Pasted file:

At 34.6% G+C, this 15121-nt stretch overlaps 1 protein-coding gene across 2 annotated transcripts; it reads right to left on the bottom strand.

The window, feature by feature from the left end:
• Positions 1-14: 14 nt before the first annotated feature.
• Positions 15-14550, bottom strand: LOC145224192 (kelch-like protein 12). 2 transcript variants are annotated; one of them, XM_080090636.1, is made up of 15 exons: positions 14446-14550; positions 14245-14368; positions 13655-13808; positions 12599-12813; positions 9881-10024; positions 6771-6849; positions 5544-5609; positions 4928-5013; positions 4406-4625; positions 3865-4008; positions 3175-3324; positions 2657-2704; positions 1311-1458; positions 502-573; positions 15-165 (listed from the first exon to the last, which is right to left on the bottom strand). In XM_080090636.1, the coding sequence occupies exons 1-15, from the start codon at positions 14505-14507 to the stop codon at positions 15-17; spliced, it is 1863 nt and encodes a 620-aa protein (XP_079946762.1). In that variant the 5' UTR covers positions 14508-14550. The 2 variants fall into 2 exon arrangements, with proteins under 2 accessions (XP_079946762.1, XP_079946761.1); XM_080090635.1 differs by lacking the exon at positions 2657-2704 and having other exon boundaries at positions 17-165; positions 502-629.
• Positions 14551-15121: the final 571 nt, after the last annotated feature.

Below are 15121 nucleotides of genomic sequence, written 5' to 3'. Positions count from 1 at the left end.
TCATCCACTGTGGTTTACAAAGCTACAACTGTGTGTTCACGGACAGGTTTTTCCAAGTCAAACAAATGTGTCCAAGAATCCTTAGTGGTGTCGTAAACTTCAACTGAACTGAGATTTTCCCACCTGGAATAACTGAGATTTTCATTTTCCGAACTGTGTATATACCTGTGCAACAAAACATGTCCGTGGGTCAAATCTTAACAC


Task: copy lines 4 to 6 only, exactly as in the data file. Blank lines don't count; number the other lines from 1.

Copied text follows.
• Positions 15-14550, bottom strand: LOC145224192 (kelch-like protein 12). 2 transcript variants are annotated; one of them, XM_080090636.1, is made up of 15 exons: positions 14446-14550; positions 14245-14368; positions 13655-13808; positions 12599-12813; positions 9881-10024; positions 6771-6849; positions 5544-5609; positions 4928-5013; positions 4406-4625; positions 3865-4008; positions 3175-3324; positions 2657-2704; positions 1311-1458; positions 502-573; positions 15-165 (listed from the first exon to the last, which is right to left on the bottom strand). In XM_080090636.1, the coding sequence occupies exons 1-15, from the start codon at positions 14505-14507 to the stop codon at positions 15-17; spliced, it is 1863 nt and encodes a 620-aa protein (XP_079946762.1). In that variant the 5' UTR covers positions 14508-14550. The 2 variants fall into 2 exon arrangements, with proteins under 2 accessions (XP_079946762.1, XP_079946761.1); XM_080090635.1 differs by lacking the exon at positions 2657-2704 and having other exon boundaries at positions 17-165; positions 502-629.
• Positions 14551-15121: the final 571 nt, after the last annotated feature.

Below are 15121 nucleotides of genomic sequence, written 5' to 3'. Positions count from 1 at the left end.